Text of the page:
The History of Ford's 4x4 Models Produced Before the 1966 Bronco
Most fans of automotive will tell you that the first 4x4 SUV Ford ever created was the 1966 Bronco and that the company hadn't been involved with all-terrain vehicles before that. However, this simply isn't true -- the fact is that Ford had long since produced several very important models that served as trailblazers, not just for Blue Oval but also for the off-road market as a whole.
In fact, Ford produced SUVs before they were even a thing and helped win World War II in the process!
Although the 1966 Bronco was developed from scratch and used newly developed chassis and suspension, Ford had substantial experience with off-road vehicles even before its release. Their first in-house developed and designed 4x4 was the 1959 Ford F-100 truck, but the first all-wheel-drive Ford started appearing all the way back in the late '30s, when AWD technology was scarce, expensive, and widely considered unusual equipment.
Today, we'll tell you more about the 4x4 history of the Ford Motor Company and those models which led to the 1966 Bronco.
Marmon-Herrington 4x4 Ford Woodie
One of the most popular Ford utility models of the 1930s and 1940s was the iconic Woodie Wagon. Combining proven Flathead V8 power with lots of interior space and practicality, the Woodie was loved by big families and surfers, and has been prized by car collectors ever since it was introduced.
In its day, the only available drivetrain configuration was rear-wheel-drive. This changed when a small company from Indianapolis called Marmon-Herrington, started producing all-wheel-drive systems and installing them into passenger vehicles.
Marmon-Herrington got its start as Marmon -- a manufacturer of luxury sedans. After the Great Depression, the company merged with Herrington and concentrated on the production of drivetrain components, truck conversions, and heavy equipment.
In the late '30s and early '40s, the company developed a kit for Ford models, which turned the ordinary Woodie Wagon into an extremely capable, 4x4 vehicle. We can even call the results of this conversion "the first SUV", since it was comfortable as a car but also capable as an all-terrain vehicle, which was unheard of at the time.
Unfortunately, the Marmon-Herrington conversions were very expensive and therefore rare (doubling the price of V8 Woodie) but showed that this approach has enormous potential.
In 1940 it was apparent that the US wouldn't be able to stay out of World War II, so the Army issued a requirement for a "light reconnaissance and command car." Ford responded with a prototype called the Pygmy. It was a small, open, four-seat vehicle powered by a 2.0-liter Fordson tractor engine with around 45 hp. It featured a permanent all-wheel-drive system, which the Army required.
It had a lot of parts borrowed from Ford's agricultural products, and even the wheels and tires were derived from their tractor. It was used as a test vehicle and evaluated by Army experts, but although it showed remarkable off-road capabilities, Bantam and Willys ended up securing the main contract from the Army, and the Pygmy program was abandoned. Interestingly, this highly original prototype still exists in the company's museum.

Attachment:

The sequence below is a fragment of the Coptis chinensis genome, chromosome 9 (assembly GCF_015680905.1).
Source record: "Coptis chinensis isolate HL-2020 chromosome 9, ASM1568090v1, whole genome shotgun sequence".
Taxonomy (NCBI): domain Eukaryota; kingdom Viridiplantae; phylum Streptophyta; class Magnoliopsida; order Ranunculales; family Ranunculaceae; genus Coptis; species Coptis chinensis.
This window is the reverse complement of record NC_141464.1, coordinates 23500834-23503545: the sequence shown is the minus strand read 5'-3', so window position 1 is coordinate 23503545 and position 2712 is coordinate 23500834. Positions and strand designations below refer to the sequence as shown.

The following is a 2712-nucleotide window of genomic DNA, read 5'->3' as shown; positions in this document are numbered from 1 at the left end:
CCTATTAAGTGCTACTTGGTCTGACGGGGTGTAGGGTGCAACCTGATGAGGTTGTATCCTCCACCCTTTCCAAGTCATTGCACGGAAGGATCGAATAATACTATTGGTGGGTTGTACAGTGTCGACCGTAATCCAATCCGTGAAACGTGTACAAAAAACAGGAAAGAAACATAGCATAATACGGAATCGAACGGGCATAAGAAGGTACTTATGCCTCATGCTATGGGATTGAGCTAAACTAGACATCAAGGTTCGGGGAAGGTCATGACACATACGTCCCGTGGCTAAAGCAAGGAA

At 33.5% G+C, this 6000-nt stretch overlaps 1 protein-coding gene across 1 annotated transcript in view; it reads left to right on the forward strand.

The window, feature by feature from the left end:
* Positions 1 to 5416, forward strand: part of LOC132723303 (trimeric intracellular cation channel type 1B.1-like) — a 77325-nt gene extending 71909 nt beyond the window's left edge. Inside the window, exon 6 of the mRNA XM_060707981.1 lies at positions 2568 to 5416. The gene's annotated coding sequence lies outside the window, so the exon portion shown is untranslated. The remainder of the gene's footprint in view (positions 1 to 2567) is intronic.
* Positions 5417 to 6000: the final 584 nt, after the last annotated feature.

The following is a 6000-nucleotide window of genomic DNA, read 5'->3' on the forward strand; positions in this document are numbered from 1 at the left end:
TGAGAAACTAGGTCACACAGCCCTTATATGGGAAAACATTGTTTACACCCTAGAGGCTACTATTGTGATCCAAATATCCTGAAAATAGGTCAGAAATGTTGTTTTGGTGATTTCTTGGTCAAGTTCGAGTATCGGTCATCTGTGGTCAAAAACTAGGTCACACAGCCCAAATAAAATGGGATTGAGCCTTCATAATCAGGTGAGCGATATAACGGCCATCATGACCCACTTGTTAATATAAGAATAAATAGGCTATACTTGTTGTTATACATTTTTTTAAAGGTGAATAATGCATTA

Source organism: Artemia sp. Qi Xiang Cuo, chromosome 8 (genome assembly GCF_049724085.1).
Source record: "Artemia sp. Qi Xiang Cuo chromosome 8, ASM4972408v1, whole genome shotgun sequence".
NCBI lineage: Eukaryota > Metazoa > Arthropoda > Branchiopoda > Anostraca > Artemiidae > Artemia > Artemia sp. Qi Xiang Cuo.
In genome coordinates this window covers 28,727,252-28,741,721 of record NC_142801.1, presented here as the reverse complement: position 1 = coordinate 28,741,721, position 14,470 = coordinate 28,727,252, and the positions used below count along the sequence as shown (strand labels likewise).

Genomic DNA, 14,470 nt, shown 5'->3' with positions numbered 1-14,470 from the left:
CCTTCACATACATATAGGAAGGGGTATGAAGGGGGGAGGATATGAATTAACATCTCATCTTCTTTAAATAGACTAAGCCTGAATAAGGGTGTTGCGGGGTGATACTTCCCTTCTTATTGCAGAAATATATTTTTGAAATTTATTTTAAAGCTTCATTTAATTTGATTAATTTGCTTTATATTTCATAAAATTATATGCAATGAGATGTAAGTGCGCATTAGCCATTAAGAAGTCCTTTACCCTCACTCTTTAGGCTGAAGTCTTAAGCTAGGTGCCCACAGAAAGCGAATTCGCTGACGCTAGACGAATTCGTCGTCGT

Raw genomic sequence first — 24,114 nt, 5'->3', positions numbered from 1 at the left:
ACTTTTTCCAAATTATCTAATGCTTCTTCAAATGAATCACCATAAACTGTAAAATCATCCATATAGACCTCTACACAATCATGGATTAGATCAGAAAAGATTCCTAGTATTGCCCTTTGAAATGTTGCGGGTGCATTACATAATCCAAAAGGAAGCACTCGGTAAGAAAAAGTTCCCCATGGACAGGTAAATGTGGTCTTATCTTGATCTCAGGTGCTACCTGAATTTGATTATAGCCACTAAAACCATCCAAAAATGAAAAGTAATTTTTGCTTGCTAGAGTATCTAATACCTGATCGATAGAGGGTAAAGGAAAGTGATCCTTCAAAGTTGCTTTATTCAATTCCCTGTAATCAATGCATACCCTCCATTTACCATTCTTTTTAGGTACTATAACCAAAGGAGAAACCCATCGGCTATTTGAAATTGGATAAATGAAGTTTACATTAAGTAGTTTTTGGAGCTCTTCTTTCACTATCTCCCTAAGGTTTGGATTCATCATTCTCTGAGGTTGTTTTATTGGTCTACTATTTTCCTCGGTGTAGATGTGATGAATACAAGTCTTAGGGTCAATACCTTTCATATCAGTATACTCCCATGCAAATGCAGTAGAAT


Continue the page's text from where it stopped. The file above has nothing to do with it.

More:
The winning design for the new Army vehicle came from Bantam, and since it was a small company with no capacity or financial means to withstand enormous production demands, Army logistic experts decided to split the contract between few companies. So, in 1941 Ford started producing the Ford GPW, Ford's version of the military Willys Jeep. The GPW stands for G (Government contract), P (80-inch wheelbase), and W (Willys design).
There is no significant difference between the Jeeps produced in Ford's and Willys' factories, other than a few markings on the body and engines. The vehicles were otherwise identical, and since Ford had the capacity for mass production, by the end of World War II they had produced more than 277,000 of Willys-based Jeeps, which comprised around 1/3 of all military Jeeps made.
Ford F1 Ranger Marmon-Herrington
Even though the Jeep started with serial production of 4x4 vehicles right after the war, Ford decided to stick with standard drivetrain options and not pursue that market.
However, this didn't mean that you couldn't get a 4x4 if you wanted and could afford one.
Based on the new F1 pickup chassis, but with Ranger trim and body panels, the Marmon-Herrington conversion was the best 4x4 SUV of the 1950s, even though very few people understand how advanced its concept really was.
With a spacious interior, unmatched driving abilities, and powerful (for the times) V8 engine with 4-speed manual transmission, the Marmon-Herrington F1 Ranger was the car to have, although not many were sold.
1959 Ford F-100 4x4
By the late 50's Ford realized that Jeep was dominating the 4x4 market as more and more customers were acknowledging the advantages of this drivetrain configuration. Their solution was to introduce the 4x4 as a regular production option, with in-house designed system that wouldn't depend on outside contractors like Marmon-Herrington. Since there were no SUV models currently offered, Ford decided to introduce it as a member of the venerable F-100 truck line.
The 1959 Ford F-100 4x4 was one of the first full-size, all-wheel-drive trucks available to general customers. It immediately proved to be a sales hit, even though it was considerably more expensive than the standard model. Paired with a 292 CID V8 engine with a solid 197 hp and combined with a 4-speed manual transmission, the 1959 F-100 4x4 was a very capable and desirable truck in its day and it's a valuable collector's item today.